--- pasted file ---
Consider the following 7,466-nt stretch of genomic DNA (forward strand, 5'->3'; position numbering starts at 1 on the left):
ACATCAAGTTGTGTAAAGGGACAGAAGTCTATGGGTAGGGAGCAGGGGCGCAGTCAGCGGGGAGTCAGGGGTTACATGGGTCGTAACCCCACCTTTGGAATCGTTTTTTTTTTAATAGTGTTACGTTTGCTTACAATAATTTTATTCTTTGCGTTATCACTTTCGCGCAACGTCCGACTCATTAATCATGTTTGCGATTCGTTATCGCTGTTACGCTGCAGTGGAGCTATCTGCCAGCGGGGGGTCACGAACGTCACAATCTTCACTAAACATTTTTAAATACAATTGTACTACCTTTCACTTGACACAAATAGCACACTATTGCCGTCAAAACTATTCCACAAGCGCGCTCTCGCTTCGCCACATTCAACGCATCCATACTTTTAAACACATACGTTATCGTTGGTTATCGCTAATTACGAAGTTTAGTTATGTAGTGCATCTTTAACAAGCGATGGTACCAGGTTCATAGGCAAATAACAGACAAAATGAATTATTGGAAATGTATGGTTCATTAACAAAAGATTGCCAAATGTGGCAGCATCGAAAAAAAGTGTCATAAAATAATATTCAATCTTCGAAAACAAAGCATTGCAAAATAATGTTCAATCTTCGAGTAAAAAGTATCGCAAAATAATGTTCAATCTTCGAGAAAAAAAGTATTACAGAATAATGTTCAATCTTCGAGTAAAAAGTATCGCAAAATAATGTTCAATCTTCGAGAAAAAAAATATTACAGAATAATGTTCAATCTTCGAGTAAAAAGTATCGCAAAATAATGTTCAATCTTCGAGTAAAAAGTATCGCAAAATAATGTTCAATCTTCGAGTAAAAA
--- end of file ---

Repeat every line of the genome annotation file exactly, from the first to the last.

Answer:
Consider the following 7,466-nt stretch of genomic DNA (forward strand, 5'->3'; position numbering starts at 1 on the left):
ACATCAAGTTGTGTAAAGGGACAGAAGTCTATGGGTAGGGAGCAGGGGCGCAGTCAGCGGGGAGTCAGGGGTTACATGGGTCGTAACCCCACCTTTGGAATCGTTTTTTTTTTAATAGTGTTACGTTTGCTTACAATAATTTTATTCTTTGCGTTATCACTTTCGCGCAACGTCCGACTCATTAATCATGTTTGCGATTCGTTATCGCTGTTACGCTGCAGTGGAGCTATCTGCCAGCGGGGGGTCACGAACGTCACAATCTTCACTAAACATTTTTAAATACAATTGTACTACCTTTCACTTGACACAAATAGCACACTATTGCCGTCAAAACTATTCCACAAGCGCGCTCTCGCTTCGCCACATTCAACGCATCCATACTTTTAAACACATACGTTATCGTTGGTTATCGCTAATTACGAAGTTTAGTTATGTAGTGCATCTTTAACAAGCGATGGTACCAGGTTCATAGGCAAATAACAGACAAAATGAATTATTGGAAATGTATGGTTCATTAACAAAAGATTGCCAAATGTGGCAGCATCGAAAAAAAGTGTCATAAAATAATATTCAATCTTCGAAAACAAAGCATTGCAAAATAATGTTCAATCTTCGAGTAAAAAGTATCGCAAAATAATGTTCAATCTTCGAGAAAAAAAGTATTACAGAATAATGTTCAATCTTCGAGTAAAAAGTATCGCAAAATAATGTTCAATCTTCGAGAAAAAAAATATTACAGAATAATGTTCAATCTTCGAGTAAAAAGTATCGCAAAATAATGTTCAATCTTCGAGTAAAAAGTATCGCAAAATAATGTTCAATCTTCGAGTAAAAA